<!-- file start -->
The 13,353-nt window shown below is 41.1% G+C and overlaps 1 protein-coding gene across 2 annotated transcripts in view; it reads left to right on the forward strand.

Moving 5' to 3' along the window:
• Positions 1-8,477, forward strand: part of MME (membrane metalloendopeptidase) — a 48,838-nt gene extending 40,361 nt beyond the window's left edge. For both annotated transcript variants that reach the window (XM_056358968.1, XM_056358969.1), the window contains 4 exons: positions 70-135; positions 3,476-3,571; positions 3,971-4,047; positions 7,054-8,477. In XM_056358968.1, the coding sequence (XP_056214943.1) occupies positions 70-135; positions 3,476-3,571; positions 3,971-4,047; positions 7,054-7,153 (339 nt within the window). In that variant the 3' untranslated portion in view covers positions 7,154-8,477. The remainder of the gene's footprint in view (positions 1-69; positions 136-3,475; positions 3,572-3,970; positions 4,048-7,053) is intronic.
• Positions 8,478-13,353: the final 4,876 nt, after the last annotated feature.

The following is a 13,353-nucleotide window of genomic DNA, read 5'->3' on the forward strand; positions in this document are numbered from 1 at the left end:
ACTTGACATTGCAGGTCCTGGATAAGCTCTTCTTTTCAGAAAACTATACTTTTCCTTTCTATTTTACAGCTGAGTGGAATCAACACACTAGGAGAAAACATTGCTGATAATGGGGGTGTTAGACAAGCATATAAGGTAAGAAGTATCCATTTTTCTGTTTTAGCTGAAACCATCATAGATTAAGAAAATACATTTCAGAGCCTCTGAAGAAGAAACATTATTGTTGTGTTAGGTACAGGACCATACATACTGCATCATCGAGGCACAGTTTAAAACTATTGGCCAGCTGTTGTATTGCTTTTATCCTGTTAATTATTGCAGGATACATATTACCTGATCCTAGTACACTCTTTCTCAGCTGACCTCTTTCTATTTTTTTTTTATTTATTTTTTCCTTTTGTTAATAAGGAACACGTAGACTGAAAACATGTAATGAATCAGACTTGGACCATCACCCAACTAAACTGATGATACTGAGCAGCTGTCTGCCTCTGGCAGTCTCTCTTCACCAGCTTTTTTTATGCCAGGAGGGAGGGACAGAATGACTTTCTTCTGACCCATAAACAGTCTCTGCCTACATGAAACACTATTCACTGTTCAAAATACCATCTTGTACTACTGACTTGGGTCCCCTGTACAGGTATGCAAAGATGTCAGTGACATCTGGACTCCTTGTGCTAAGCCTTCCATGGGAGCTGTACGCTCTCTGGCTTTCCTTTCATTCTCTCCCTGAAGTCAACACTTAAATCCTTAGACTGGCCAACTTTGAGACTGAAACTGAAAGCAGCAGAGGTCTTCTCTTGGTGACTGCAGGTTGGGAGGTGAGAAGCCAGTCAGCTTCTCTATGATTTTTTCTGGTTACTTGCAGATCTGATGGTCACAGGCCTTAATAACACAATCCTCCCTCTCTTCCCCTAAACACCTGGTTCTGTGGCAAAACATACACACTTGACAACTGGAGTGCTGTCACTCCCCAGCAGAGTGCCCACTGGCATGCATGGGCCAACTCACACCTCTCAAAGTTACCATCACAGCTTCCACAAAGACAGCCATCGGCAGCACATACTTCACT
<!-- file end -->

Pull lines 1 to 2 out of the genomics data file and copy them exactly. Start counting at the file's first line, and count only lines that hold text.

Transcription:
The 13,353-nt window shown below is 41.1% G+C and overlaps 1 protein-coding gene across 2 annotated transcripts in view; it reads left to right on the forward strand.

Moving 5' to 3' along the window: